301 redirections

301 redirects

301 redirects: How to use URL redirects for SEO benefit

You may be thinking about changing your website. Moving a page here, changing the name of a URL there. Well, it’s very important to redirect URLs if you want to keep and improve your website SEO. Changing your URL structure can have serious consequences for website health, and in some cases, can completely destroy your website traffic.

This is especially true for more established websites that have an existing backlink profile.

I’ve seen firsthand how successful redirects can improve a site’s organic search presence while giving a better user experience. As an SEO consultant, I’ll share some useful tips and cases with you in this article.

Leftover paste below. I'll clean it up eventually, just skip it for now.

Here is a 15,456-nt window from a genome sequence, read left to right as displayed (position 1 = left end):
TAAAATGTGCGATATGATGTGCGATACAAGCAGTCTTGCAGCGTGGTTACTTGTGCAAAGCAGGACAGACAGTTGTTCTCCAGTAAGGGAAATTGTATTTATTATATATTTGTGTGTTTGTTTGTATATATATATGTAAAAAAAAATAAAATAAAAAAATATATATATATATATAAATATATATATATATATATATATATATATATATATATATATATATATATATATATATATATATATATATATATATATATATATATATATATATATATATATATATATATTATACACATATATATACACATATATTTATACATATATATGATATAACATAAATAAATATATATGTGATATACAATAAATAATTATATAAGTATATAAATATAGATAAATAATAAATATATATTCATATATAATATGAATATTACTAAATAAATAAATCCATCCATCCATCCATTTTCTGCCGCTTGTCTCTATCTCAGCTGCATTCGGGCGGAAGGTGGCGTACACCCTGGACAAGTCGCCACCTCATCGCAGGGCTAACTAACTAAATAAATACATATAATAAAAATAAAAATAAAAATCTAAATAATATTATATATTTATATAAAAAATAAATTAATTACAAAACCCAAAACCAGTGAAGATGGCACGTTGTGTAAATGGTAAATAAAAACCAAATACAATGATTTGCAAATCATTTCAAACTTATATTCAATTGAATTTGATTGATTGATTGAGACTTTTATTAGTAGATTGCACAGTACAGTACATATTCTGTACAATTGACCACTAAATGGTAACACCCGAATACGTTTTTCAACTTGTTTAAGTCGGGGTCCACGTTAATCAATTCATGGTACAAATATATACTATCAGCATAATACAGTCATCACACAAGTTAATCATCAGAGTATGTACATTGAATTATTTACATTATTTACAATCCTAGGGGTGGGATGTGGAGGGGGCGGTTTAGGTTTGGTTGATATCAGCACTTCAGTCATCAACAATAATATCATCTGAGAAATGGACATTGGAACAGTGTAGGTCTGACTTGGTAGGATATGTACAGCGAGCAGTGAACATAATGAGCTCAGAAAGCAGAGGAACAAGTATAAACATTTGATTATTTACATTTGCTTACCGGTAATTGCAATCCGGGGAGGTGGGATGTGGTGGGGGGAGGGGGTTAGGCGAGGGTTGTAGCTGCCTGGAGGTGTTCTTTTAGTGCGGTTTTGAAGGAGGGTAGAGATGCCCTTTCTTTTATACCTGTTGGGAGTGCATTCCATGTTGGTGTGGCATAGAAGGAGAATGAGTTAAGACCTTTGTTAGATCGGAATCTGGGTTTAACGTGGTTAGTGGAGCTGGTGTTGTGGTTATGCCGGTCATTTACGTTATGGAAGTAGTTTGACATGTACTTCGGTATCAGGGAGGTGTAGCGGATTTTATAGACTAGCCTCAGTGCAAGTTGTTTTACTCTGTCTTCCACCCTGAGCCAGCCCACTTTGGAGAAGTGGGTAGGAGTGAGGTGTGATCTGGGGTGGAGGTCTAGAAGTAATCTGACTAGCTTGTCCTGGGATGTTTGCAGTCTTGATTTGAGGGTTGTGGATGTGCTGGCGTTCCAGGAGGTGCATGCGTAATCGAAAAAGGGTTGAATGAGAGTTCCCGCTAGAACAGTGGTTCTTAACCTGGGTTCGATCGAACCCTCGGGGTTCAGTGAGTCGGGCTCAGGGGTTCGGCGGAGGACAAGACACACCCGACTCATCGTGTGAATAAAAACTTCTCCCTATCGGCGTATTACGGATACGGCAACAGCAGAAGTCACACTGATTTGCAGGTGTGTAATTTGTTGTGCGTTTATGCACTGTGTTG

First though, what is a backlink profile?

A backlink profile is a complete list of all the backlinks that link to your website. These backlinks are very important for SEO because they help search engines figure out how authoritative, relevant, and trustworthy your site is.

Here is a screenshot showing some of the backlinks in our backlink profile. This insight comes from Ahrefs SEO tool and is something I regularly check out on client websites.

Orion marketing backlink profile

I use this backlink insight to assess the quality of backlinks, to see what backlinks competitors are creating, and to identify high quality sites to use for future link building works.

Components of a backlink profile

Here is a short explanation of the different metrics I check out when reviewing a backlink profile.

  • Quantity of backlinks: The number of backlinks pointing to your website. While a higher number of backlinks are generally sought after, the focus should be on quality versus quantity.